Shoulder instability exists on a continuum, and on the extreme end is complete dislocation, or when the ball of the joint becomes so loose it actually comes out of the socket. It's also possible to partially dislocate your shoulder, called subluxation, which occurs when the shoulder almost slips completely out of the socket, but then pops back in. With subluxation, people often notice that their shoulder feels loose and slips in certain positions—often when their arm is raised over their head. Both subluxation and dislocation can also result from trauma, such as a fall or blow that occurs with enough force to overpower the strength of the muscles and ligaments of the shoulder.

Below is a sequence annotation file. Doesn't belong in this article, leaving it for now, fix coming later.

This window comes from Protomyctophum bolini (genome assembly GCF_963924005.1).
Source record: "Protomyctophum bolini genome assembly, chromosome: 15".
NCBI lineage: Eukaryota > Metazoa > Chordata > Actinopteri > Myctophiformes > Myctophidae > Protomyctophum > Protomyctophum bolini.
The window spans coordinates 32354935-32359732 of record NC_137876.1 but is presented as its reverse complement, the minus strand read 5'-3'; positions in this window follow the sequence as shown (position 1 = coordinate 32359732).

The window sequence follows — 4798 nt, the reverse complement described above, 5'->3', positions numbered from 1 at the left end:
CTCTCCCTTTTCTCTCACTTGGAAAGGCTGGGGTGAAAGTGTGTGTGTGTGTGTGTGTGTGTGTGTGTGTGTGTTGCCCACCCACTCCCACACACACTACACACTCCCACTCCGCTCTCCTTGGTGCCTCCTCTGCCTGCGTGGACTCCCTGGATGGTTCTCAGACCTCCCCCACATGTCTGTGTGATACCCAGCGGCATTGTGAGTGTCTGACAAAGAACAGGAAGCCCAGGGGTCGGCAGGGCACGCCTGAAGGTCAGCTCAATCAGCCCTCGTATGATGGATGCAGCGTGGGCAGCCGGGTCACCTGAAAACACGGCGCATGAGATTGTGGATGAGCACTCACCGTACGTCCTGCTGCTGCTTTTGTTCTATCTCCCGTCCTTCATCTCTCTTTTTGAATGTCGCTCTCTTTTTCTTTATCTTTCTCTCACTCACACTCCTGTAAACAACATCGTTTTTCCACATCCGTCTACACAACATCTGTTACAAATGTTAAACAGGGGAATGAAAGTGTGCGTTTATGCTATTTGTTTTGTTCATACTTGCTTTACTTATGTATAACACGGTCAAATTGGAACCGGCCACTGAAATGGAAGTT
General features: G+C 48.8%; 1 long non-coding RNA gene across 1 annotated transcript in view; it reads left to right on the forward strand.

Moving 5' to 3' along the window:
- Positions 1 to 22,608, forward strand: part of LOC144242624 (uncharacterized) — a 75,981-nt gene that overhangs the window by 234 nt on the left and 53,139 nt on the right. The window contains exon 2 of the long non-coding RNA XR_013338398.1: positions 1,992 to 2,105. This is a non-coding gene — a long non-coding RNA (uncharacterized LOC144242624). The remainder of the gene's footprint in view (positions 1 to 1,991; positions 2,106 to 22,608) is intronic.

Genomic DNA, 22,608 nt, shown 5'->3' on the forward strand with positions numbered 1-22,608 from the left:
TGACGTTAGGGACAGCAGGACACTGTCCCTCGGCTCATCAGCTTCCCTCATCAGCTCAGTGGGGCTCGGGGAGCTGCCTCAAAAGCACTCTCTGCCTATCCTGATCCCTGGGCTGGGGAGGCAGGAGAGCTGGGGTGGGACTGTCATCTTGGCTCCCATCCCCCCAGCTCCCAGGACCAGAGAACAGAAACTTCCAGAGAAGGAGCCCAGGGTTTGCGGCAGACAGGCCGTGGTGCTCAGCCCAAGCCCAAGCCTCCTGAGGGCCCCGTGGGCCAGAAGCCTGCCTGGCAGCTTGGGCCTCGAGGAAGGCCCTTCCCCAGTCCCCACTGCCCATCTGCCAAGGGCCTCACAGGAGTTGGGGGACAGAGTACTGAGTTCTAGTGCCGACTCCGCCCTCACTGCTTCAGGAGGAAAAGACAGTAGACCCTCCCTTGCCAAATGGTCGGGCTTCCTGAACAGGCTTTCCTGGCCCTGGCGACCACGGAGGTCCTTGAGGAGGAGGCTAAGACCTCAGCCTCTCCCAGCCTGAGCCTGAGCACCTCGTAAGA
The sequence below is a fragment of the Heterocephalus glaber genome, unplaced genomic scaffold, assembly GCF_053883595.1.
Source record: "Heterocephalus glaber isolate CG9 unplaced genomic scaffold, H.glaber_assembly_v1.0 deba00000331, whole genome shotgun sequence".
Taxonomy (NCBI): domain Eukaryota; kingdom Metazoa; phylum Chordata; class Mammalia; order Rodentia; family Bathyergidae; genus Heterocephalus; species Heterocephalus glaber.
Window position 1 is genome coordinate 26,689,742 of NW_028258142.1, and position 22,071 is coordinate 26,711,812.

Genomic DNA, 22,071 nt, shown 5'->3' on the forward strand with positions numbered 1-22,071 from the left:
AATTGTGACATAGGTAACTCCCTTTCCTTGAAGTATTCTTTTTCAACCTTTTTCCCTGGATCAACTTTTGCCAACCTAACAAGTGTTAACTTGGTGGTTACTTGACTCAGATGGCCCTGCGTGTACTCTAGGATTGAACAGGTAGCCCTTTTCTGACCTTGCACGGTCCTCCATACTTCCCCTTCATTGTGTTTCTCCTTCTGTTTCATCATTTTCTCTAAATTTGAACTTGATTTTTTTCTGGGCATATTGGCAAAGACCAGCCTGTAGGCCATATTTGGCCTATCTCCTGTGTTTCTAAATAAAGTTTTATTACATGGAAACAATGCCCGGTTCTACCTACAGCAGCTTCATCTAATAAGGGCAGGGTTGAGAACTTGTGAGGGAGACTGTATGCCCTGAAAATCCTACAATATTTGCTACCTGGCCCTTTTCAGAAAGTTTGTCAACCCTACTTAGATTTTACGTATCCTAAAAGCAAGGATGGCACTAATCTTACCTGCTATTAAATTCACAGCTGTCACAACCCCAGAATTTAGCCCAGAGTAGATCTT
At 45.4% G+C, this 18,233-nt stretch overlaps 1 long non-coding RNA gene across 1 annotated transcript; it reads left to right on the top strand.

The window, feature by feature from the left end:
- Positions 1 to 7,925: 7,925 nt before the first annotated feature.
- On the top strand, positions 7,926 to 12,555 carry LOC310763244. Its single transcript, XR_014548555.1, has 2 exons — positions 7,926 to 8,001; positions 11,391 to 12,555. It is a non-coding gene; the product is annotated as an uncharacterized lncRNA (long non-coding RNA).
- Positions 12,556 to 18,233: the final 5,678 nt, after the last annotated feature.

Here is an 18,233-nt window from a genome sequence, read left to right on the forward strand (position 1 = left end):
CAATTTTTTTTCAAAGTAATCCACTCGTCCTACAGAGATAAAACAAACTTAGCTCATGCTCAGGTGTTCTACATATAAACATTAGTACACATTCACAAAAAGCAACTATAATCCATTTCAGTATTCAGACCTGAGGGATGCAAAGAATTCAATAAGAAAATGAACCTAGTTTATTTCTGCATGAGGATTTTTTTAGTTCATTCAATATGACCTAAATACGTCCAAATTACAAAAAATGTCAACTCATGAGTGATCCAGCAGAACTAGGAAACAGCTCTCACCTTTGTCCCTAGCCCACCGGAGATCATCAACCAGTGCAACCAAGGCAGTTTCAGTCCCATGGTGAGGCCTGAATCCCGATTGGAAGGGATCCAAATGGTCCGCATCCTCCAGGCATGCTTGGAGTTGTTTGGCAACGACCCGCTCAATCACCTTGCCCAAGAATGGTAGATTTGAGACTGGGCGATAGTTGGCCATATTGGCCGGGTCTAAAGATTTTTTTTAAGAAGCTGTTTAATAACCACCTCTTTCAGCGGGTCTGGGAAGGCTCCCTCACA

The upshot? Steroid injections are bad news. We have more than enough data now that these medications in their usual doses should never be injected into joints or tendons. If they have to be used for some reason, patients should be counseled that they are receiving a toxic substance and that it’s use will likely damage their tissues. Given the amount of research on the topic of toxic anesthetics and steroids and a warning from the major Orthopedics Association (AAOS), have these shots tipped the scale from standard of care to medical malpractice?